Although stray cats are ubiquitous in Crete, it was in Paleochora that I first really noticed them. Walking along the rocky section of the beach on Easter Sunday there seemed to be an awful lot of cats just hanging out among the rocks. Watching them for a while, it became obvious that they weren't out for a day at the seaside, but the beach was their home. They were beach bum cats.
Some were quite hard to spot as their colours helped camouflage them against the rocks. They lay in the sun taking in the rays, scrabbling about for titbits amongst the flotsam and occasionally disappearing into hollows.
The following day, as I sat outside a bar on the main street sipping a coffee, I noticed a ginger cat waiting outside the fishmonger's opposite. It seemed quite confident of being served. Sure enough, the fishmonger's young son came out and offered the cat a snack. The fishmonger, realising what was going on, chased the cat and reprimanded his son. Moments later, a black and white cat appeared and behaved in exactly the same way as the previous ginger. The ritual was repeated: cat waited patiently; young boy came out and fed it; dad chased cat and told son off. I could have sat watching this all day.
The stray cats of Crete are well-known and seem to be tolerated in much the same way the birds are. Sometimes people feed them, other times they ignore them, but I didn't see anyone being cruel or getting annoyed at them. Even the fishmonger, who must have been pretty frustrated, wasn't horrible when he shooed them away.
From the numerous calendars, bags, tea towels and postcards I saw with pictures of Cretan cats adorning them, I supposed they're quite good for the tourist and retail industries and maybe this is why they are tolerated?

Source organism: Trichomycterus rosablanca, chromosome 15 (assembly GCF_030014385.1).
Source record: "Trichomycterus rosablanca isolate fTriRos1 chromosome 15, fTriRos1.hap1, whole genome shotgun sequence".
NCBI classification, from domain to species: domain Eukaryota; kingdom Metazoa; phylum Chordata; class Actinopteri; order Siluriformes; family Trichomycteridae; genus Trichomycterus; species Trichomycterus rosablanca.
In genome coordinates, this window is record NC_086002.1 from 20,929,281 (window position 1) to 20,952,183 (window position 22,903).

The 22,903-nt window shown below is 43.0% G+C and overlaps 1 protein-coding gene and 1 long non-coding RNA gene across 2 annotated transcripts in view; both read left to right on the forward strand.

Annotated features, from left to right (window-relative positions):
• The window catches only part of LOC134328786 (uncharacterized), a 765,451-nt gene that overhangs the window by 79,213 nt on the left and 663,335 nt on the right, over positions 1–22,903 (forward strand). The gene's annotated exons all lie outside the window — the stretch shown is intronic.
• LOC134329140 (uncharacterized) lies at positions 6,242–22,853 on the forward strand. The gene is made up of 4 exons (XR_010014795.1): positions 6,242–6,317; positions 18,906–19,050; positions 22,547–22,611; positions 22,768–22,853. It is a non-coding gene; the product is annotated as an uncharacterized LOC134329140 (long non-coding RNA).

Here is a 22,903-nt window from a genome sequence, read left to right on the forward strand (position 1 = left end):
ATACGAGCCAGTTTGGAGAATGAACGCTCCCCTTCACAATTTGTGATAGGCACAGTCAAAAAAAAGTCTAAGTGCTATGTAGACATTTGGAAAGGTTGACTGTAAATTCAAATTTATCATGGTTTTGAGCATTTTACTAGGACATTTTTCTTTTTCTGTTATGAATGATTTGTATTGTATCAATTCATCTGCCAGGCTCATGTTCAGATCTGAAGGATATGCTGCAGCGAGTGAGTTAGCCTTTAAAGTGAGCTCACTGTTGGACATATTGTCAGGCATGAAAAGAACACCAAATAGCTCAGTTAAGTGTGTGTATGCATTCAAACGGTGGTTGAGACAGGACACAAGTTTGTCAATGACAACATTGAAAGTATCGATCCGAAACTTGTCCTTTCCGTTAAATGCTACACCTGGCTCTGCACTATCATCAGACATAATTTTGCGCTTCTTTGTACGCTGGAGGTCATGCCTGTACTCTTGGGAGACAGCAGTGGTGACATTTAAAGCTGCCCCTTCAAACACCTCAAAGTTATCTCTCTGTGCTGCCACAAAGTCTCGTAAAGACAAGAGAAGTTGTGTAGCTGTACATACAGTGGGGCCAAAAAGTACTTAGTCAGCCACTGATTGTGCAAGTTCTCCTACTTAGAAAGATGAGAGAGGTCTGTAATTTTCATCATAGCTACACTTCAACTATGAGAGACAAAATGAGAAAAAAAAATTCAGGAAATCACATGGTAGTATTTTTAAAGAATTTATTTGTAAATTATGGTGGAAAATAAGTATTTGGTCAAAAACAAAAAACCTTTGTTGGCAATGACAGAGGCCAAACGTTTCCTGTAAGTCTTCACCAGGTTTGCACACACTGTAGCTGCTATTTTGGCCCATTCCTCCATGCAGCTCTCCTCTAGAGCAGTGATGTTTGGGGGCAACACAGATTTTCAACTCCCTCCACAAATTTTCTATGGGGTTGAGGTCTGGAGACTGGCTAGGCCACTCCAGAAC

Of course, being strays they are not neutered, deloused, wormed or even fed regularly. Although they look cute, they have to deal with a much tougher world than our pet cats in the UK.
|Spot the cat|
Tourists, falling for their cuteness whilst on their summer holidays, will feed them, enabling the cats to become healthier, stronger and, consequently, more fertile. In the winter the tourists leave and the cats, along with their kittens, are left to fend for themselves. Many don't make it through the winter. A sad thought, but if they did all survive, especially at the rate cats breed, the towns would be over-run and the local government would, presumably, have to organise a cull. If the tourists didn't feed them in the summer, maybe they wouldn't be healthy enough to breed and this would be a natural way of keeping numbers down. Or maybe the cats would adapt to a year-round lean diet and breed anyway. It's not possible to know. But I do know that I enjoyed seeing them around and getting the chance to photograph them.